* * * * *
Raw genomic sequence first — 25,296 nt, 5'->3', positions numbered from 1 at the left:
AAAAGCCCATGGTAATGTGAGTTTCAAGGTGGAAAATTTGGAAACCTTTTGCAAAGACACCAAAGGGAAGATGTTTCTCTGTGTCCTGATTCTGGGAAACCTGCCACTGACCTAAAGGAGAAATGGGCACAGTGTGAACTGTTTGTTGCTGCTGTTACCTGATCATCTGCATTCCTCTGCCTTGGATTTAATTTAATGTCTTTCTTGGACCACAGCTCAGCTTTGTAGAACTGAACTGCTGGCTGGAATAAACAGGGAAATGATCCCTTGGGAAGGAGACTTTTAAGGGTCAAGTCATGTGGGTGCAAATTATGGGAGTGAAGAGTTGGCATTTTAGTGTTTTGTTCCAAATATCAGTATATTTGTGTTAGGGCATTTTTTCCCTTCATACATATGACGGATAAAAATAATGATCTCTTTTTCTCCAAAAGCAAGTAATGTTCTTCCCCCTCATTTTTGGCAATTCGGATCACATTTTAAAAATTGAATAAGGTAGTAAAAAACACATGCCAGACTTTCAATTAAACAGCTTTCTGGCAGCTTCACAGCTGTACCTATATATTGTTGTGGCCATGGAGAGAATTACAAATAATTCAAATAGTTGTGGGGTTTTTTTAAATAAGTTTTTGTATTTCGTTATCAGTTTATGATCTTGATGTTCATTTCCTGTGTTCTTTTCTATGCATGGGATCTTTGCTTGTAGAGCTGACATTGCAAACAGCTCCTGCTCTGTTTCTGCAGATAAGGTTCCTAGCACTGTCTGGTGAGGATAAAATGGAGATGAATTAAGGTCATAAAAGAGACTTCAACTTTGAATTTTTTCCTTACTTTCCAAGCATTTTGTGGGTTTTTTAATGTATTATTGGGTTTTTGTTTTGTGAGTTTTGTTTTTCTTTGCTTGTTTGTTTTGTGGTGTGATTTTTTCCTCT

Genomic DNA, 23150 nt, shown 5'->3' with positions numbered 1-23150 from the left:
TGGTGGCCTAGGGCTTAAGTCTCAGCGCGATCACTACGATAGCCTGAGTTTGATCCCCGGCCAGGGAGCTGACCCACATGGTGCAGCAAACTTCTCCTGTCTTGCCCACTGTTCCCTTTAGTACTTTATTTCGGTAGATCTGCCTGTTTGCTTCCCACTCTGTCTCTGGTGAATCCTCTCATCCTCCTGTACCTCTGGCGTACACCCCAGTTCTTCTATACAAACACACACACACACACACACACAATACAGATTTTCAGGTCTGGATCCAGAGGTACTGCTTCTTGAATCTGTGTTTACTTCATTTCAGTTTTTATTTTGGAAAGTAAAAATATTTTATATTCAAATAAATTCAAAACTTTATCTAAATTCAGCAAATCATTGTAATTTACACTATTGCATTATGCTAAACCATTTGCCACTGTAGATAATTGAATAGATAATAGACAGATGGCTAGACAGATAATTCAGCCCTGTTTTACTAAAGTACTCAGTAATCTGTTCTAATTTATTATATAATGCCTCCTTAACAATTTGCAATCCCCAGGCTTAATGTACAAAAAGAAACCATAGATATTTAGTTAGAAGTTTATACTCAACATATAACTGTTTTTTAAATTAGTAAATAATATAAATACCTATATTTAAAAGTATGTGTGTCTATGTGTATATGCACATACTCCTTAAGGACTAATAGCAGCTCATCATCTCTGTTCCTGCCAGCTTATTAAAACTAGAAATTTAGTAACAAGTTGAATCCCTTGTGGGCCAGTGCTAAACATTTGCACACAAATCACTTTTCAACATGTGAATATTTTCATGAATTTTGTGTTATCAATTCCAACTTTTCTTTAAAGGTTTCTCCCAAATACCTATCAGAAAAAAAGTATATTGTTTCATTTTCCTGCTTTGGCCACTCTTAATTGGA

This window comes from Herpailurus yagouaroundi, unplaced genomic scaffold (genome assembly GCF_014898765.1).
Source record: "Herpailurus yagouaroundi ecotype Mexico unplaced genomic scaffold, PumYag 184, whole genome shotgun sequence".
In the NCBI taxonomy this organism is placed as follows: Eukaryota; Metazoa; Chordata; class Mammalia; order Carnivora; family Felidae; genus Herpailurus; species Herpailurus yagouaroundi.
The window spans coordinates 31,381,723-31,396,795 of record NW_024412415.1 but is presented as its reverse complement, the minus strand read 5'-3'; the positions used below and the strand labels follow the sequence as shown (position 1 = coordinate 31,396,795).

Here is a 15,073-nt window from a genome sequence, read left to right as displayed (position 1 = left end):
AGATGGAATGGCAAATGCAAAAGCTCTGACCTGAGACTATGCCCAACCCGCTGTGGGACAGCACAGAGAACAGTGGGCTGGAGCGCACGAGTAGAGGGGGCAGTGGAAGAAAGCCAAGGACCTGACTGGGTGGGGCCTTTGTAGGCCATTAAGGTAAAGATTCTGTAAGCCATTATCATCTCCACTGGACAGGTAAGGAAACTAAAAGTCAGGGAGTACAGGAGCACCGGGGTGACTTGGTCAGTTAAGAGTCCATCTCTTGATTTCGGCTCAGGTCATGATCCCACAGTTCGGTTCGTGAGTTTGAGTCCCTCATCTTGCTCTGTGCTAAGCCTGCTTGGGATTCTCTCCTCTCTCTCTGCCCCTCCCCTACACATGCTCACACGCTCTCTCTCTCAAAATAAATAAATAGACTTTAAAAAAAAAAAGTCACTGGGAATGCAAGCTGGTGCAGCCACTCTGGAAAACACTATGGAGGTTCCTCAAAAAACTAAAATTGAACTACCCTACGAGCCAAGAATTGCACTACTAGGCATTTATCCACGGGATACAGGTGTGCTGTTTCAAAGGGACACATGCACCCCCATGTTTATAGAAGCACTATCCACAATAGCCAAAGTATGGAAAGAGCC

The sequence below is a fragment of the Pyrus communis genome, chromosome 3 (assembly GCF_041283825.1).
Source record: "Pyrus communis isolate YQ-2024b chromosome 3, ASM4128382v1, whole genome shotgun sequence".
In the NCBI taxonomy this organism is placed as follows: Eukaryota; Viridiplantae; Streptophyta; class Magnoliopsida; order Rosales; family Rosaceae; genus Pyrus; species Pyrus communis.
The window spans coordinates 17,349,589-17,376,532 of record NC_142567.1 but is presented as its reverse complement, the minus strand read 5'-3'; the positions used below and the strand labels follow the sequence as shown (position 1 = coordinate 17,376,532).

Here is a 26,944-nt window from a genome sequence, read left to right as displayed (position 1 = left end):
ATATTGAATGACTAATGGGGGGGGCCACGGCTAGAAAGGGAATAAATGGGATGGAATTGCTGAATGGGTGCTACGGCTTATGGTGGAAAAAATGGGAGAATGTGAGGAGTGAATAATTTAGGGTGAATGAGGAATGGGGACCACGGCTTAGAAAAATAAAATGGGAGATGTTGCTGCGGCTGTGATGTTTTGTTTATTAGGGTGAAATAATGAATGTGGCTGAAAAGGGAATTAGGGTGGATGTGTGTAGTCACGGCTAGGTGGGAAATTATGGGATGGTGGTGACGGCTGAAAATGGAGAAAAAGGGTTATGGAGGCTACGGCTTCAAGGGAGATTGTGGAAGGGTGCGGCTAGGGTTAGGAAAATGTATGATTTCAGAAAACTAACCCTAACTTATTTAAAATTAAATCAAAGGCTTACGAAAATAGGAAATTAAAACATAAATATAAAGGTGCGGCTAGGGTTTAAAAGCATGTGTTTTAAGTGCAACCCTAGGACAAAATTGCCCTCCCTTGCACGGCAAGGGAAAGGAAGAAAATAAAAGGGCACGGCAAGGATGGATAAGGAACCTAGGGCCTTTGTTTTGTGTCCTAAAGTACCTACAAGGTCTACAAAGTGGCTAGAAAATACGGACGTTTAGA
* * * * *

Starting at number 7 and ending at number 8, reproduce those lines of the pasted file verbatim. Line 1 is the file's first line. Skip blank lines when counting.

In the NCBI taxonomy this organism is placed as follows: Eukaryota; Metazoa; Chordata; class Mammalia; order Carnivora; family Felidae; genus Herpailurus; species Herpailurus yagouaroundi.
The window spans coordinates 31,381,723-31,396,795 of record NW_024412415.1 but is presented as its reverse complement, the minus strand read 5'-3'; the positions used below and the strand labels follow the sequence as shown (position 1 = coordinate 31,396,795).